- X-rays – As periodontal infection spreads to the surrounding bone, it starts to dissolve it. The only way to see whether or not this is happening is to either surgically lift the gums or take x-rays. As one can imagine, x-rays are the more preferred method.
- Visual examination and plaque scores – If there are any red, swollen, dirty, loose, or receded areas, they need to be noted and addressed in the treatment plan.
- Occlusion – This refers to how the teeth bite and rub together. Any excessive pressure can rapidly lead to further bone loss and mobility.
- Bacterial screening – The ability to easily test saliva is now available for testing the presence of any bacteria proven to be harmful to teeth and/or gums. Bacterial screenings are highly recommended for anyone exhibiting signs or symptoms of periodontal infection. Screenings are also done for those patients needing dental clearance before having any surgery done.
Once all this information has been gathered and analyzed, the dentist should have a clear picture of the current condition of the patient’s gums. Hopefully, everything will turn out to be healthy and stable. If not, listed below are some of the treatment options patients can consider.
- Dental cleaning – There are two basic types of dental cleanings. The first is a simple maintenance cleaning that takes place above the gumline for those who have been given a clean bill-of-health. However, for those with active periodontal disease, the first step in treatment is to always have a professional cleaning done that extends all the way down to the roots of any infected teeth, where the gums attach or to the bottom of the pocket. This type of cleaning is variously referred to as a deep cleaning, root cleaning, root planing, or periodontal cleaning.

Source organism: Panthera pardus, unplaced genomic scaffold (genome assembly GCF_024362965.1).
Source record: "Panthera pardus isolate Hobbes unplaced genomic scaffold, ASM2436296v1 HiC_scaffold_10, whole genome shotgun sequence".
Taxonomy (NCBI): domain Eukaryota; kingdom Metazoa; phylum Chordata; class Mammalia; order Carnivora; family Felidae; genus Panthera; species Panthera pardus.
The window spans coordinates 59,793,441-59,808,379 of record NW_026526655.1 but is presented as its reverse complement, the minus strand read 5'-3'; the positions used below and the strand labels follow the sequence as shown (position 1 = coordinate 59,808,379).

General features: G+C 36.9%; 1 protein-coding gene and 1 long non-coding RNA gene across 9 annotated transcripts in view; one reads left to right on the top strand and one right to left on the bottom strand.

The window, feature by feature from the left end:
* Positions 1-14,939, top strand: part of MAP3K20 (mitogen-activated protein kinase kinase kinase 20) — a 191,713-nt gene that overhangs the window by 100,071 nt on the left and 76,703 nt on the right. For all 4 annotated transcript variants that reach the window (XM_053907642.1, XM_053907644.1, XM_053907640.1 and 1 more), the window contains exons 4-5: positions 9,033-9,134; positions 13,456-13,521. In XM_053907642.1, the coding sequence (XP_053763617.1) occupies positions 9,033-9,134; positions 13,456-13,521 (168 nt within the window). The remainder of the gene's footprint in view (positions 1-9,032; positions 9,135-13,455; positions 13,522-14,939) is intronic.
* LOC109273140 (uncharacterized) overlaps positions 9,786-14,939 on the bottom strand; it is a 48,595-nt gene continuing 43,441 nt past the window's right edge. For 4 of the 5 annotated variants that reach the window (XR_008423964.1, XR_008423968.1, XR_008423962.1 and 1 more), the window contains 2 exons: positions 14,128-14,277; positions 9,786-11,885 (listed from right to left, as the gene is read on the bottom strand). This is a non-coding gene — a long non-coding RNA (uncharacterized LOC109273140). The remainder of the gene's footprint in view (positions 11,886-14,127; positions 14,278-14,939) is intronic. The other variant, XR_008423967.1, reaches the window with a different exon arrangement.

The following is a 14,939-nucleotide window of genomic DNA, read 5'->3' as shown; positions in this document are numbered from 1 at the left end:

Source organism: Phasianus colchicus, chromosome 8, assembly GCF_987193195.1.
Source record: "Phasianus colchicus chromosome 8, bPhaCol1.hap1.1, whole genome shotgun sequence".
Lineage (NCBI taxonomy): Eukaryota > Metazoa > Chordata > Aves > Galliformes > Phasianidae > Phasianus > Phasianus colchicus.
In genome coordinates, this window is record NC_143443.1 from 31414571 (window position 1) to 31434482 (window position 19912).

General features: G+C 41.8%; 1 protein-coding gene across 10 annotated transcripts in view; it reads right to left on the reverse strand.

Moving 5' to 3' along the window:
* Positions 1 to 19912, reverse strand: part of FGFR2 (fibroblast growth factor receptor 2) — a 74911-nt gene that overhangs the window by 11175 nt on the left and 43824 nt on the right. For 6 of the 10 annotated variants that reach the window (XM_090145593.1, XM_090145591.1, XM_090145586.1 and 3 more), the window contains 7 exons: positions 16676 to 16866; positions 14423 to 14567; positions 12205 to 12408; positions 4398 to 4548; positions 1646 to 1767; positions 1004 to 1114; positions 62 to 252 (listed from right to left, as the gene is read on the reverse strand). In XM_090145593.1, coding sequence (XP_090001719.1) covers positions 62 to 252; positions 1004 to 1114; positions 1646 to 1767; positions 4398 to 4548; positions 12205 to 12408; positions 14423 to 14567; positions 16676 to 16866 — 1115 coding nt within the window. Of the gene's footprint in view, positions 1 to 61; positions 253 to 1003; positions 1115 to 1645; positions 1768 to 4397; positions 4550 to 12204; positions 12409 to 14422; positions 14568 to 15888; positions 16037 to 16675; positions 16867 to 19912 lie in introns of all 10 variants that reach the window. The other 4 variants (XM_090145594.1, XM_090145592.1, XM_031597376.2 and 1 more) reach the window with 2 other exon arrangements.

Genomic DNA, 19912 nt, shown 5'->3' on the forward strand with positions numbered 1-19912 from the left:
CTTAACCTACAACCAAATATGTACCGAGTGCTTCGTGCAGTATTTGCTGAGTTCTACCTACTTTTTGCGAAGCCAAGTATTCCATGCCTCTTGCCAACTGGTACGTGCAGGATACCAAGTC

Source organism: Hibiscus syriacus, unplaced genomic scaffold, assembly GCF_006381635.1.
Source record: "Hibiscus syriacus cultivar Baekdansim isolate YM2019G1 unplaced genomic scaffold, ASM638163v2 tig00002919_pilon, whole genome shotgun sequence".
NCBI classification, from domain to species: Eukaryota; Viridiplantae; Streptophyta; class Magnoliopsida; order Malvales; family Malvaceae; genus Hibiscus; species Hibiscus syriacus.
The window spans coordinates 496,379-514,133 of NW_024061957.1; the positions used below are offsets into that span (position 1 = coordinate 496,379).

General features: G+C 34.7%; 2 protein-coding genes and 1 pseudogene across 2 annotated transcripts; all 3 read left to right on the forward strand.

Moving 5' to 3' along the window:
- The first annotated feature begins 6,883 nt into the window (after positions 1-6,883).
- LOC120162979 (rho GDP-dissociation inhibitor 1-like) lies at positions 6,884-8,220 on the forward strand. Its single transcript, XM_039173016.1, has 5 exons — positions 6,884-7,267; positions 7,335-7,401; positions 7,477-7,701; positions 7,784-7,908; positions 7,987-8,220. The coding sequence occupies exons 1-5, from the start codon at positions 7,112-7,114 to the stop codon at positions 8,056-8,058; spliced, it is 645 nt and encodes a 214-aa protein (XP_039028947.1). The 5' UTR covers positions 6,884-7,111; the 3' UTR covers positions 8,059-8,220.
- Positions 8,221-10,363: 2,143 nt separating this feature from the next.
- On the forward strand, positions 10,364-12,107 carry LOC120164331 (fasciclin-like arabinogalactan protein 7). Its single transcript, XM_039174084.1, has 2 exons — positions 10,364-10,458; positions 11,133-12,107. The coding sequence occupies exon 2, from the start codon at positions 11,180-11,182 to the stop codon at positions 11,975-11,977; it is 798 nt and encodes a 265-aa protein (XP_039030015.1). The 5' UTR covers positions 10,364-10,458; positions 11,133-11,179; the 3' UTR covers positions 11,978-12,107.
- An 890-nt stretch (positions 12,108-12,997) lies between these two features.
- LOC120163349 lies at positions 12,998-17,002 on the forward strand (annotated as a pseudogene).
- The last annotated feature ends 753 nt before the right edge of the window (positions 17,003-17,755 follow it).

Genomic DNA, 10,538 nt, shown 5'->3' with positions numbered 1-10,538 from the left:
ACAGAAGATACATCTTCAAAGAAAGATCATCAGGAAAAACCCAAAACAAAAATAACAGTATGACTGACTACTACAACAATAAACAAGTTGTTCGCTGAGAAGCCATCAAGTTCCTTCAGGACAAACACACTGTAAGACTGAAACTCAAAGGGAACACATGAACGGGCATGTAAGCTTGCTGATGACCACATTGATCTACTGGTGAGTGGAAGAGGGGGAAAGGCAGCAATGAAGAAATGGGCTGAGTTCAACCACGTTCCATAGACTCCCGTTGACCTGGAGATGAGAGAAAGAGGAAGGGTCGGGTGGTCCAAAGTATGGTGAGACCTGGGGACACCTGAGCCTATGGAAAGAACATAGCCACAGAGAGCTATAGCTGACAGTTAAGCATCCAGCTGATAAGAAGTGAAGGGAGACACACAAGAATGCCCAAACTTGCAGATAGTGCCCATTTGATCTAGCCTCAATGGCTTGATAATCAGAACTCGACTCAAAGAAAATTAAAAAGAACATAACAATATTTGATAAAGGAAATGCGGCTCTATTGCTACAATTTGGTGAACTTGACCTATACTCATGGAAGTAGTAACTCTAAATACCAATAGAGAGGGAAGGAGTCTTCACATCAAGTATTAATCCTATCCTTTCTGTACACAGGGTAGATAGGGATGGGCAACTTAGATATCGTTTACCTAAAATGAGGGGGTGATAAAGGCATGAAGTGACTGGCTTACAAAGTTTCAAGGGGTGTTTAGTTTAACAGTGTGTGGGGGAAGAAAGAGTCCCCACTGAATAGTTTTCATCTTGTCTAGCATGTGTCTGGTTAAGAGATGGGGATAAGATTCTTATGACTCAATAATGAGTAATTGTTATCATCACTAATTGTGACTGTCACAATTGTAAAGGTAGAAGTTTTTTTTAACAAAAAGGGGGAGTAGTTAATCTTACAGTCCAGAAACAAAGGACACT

- Bactericidal treatment – Traditional follow-up to root planing involves the use of some form of antibiotics, either topical or systemic, to assist in preventing the area from becoming infected again. It would take an entirely separate article to cover all the problems associated with antibiotic use; in rare instances, they may still be the best option. Fortunately, dentists now have access to laser therapy, which is a great non-toxic, non-traumatic alternative; laser therapy altogether helps sterilize gum pockets. There is a growing body of evidence suggesting that this method often leads to reattachment and regrowth of the bone as well.
- Surgical grafting – In more advanced cases, it is sometimes beneficial to insert new bone around the teeth roots to re-establish the support needed to assure long-term stability.
- Occlusal therapy – Any chance of reattachment and complete healing will be impossible if any teeth are left interfering with a balanced jaw joint (TMJ) or chewing motion.
- Inflammation control – Finally and most importantly, in any wholistic approach to periodontal treatment, steps must be taken to assure that systemic inflammation is also under control. Inflammation is the common denominator between periodontal disease, as well as all of today’s major killers. This includes heart disease, diabetes, cancer, and, of course, Alzheimer’s. These leading causes of death cause inflammation that exacerbates periodontitis, and in turn, periodontitis exacerbates these diseases. The truth is that 95 percent of these diseases can be controlled with diet, exercise, and stress control. Again, this is a subject that would require a series of articles, or a whole book (check out How Not to Die by Dr. Michael Greger). But rest assured, in my office, I am not afraid to have a talk about this!
I have covered a large amount of tremendously complicated topics quite quickly in this report. Nevertheless, as can be seen in this article, periodontal health and inflammation control should be considered as a matter of life-and-death. For those that are still looking for a worthy new year’s resolution, why not pick healthy gums and strong teeth for this year?